Interactive Spaces: Week 4 Reading Response

In this post I comment on Illuminating Embodiment: Rafael Lozano-Hemmer’s Relational Architectures.

As far as I can tell, Lozano-Hemmer’s goal is to mess with people — to subvert the experiences of everyday life through surreal interactive installations. I can’t say that I appreciate his work for its aesthetic value, but I can respect his commitment to trolling the audience.

In various installations — Displaced Emperors, Body Movies, under scan — Lozano-Hemmer disorientates the audience by defying their expectations and projecting things where they aren’t supposed to be projected. Displaced Emperors places building interiors on the exterior of a building (and the wrong building interiors at that); Body Movies turns the shadows of participants into a giant silhouette show; and under scan turns those same shadows into video projections of other people.

I find these works interesting because they create experiences of edited reality; that is to say, experiences that are not possible without using technology to transform our perception of the space around us.

VR is a remarkable new avenue for artists to create experiences that are not possible in real life. Although the technology is still in its infancy, it seems to me that most VR work has been focused on replicating reality, when in fact it has vast potential to create experiences that surpass reality.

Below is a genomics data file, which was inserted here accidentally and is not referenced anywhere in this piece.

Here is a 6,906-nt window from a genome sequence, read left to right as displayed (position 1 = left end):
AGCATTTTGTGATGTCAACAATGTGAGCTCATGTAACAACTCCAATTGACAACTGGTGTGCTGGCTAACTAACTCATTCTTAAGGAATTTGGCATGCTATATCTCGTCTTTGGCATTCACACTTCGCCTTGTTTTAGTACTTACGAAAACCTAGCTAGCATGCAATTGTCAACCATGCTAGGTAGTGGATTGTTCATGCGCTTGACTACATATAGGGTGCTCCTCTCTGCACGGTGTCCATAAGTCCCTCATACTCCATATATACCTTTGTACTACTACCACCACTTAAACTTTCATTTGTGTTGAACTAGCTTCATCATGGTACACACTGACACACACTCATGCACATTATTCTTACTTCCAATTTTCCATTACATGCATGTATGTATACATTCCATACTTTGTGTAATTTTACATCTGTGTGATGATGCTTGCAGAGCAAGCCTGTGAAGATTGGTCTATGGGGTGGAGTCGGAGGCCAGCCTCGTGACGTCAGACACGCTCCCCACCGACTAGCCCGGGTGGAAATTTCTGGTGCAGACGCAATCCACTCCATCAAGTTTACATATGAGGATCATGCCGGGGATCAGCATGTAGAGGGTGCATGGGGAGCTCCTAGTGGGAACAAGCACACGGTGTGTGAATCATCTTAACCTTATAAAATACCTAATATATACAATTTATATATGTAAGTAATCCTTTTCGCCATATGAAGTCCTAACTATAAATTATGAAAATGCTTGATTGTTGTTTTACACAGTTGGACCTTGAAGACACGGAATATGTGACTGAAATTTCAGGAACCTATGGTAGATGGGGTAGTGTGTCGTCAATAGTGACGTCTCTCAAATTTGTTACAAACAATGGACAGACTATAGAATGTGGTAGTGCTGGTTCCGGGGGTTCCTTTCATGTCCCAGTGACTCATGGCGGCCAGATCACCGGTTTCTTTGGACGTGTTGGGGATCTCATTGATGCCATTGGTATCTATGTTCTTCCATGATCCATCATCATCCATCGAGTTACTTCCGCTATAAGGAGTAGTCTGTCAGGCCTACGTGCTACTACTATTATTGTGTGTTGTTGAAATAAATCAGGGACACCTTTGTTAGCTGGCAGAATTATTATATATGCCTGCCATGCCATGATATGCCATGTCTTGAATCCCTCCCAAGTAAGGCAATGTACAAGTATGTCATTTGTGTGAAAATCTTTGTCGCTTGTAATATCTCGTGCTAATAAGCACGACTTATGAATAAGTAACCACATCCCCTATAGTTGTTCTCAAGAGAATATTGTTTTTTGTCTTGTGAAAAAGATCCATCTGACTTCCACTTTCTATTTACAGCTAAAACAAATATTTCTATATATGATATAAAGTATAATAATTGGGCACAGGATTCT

An example of an artist working in the latter field is Tetsuya Mizuguchi, designer of the video games Rez Infinite and Tetris Effect. These remarkable VR games are as much psychedelic experiences as commercial entertainment.

An example of Tetris Effect gameplay. Remember that the participant is not viewing this on a screen, but experiencing it in VR, as though they were inside the game’s environment.

Lozano-Hemmer’s ideas would translate well into VR. Imagine a VR version of Displaced Emperors where the interiors were not projected imperfectly onto the facade of the Habsburg castle, but were literally inside it, revealed as the stonework peeled away. Imagine a VR version of Body Movies where participants’ shadows became solid monuments which could be physically navigated by other participants. All these experiences are possible in the constructed world of a VR headset. What other impossible realities might be created and experienced this way?

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Chin Kee Yong

hello i play video games and also sometimes make video games

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